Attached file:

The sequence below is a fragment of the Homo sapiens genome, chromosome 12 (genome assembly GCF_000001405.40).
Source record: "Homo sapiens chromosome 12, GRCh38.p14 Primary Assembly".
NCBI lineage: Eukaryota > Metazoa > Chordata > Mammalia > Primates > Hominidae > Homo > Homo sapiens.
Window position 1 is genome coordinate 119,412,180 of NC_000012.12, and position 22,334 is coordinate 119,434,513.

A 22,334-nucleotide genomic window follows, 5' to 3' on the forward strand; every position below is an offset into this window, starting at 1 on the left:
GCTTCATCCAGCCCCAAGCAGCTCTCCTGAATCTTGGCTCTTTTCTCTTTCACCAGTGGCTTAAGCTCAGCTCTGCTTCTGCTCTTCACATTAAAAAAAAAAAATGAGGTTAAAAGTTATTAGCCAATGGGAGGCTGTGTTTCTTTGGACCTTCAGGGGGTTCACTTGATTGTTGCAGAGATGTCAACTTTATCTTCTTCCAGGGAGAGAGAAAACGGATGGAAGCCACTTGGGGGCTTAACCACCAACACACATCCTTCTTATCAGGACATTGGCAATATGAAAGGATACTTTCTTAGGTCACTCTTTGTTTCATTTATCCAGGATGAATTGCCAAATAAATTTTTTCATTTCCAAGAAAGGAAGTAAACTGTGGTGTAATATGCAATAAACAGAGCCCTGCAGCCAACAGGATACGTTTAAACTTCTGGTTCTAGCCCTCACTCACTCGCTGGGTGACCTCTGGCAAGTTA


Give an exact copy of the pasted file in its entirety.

The sequence below is a fragment of the Homo sapiens genome, chromosome 12 (genome assembly GCF_000001405.40).
Source record: "Homo sapiens chromosome 12, GRCh38.p14 Primary Assembly".
NCBI lineage: Eukaryota > Metazoa > Chordata > Mammalia > Primates > Hominidae > Homo > Homo sapiens.
Window position 1 is genome coordinate 119,412,180 of NC_000012.12, and position 22,334 is coordinate 119,434,513.

A 22,334-nucleotide genomic window follows, 5' to 3' on the forward strand; every position below is an offset into this window, starting at 1 on the left:
GCTTCATCCAGCCCCAAGCAGCTCTCCTGAATCTTGGCTCTTTTCTCTTTCACCAGTGGCTTAAGCTCAGCTCTGCTTCTGCTCTTCACATTAAAAAAAAAAAATGAGGTTAAAAGTTATTAGCCAATGGGAGGCTGTGTTTCTTTGGACCTTCAGGGGGTTCACTTGATTGTTGCAGAGATGTCAACTTTATCTTCTTCCAGGGAGAGAGAAAACGGATGGAAGCCACTTGGGGGCTTAACCACCAACACACATCCTTCTTATCAGGACATTGGCAATATGAAAGGATACTTTCTTAGGTCACTCTTTGTTTCATTTATCCAGGATGAATTGCCAAATAAATTTTTTCATTTCCAAGAAAGGAAGTAAACTGTGGTGTAATATGCAATAAACAGAGCCCTGCAGCCAACAGGATACGTTTAAACTTCTGGTTCTAGCCCTCACTCACTCGCTGGGTGACCTCTGGCAAGTTA